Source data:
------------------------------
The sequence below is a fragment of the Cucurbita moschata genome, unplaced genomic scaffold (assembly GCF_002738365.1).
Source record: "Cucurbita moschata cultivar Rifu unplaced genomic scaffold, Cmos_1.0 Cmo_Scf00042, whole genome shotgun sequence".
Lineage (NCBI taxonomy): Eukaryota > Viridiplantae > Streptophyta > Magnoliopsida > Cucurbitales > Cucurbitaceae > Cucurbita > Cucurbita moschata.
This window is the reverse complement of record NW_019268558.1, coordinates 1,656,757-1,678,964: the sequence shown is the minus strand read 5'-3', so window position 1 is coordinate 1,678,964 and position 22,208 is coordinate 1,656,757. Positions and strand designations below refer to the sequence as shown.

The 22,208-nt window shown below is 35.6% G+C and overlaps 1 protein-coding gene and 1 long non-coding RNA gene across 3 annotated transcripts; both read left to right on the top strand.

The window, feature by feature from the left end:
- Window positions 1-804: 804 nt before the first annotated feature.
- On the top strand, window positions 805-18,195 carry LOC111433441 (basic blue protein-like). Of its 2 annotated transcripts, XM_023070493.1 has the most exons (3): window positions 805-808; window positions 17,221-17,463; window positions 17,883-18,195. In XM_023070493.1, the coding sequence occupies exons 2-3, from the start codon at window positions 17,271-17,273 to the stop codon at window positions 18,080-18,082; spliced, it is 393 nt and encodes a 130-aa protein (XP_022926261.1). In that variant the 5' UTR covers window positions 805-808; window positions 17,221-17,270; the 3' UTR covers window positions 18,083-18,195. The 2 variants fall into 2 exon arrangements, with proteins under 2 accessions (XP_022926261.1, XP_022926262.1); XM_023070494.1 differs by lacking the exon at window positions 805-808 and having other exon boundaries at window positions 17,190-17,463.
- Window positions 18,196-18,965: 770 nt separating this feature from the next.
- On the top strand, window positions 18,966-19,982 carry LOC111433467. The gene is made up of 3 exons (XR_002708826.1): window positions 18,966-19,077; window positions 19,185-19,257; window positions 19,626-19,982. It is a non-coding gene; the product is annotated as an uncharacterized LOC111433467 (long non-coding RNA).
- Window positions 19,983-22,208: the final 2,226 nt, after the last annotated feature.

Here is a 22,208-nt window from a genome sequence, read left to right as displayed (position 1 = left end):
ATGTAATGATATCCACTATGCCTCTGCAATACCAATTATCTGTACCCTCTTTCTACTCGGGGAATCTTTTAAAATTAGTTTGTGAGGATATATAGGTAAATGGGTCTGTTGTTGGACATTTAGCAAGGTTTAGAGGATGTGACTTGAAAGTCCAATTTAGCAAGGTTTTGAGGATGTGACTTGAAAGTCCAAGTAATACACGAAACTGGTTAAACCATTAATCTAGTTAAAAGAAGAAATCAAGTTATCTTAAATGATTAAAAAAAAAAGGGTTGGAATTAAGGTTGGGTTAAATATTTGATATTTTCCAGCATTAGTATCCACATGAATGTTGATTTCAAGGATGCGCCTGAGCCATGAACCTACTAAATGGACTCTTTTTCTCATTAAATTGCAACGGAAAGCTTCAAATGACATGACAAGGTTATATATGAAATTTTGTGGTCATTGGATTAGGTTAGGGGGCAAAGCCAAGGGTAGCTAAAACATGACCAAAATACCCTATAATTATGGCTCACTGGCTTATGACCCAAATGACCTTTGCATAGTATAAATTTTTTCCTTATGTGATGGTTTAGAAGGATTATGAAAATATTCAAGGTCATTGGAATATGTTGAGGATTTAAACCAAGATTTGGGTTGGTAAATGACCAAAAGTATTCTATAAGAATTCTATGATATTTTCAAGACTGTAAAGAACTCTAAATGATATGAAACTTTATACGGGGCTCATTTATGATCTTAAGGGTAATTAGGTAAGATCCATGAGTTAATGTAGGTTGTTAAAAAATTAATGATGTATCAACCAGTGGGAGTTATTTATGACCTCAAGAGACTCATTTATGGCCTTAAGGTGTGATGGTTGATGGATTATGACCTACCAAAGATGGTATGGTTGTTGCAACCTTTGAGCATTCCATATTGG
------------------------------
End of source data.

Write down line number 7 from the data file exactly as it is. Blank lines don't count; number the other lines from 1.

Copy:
- Window positions 1-804: 804 nt before the first annotated feature.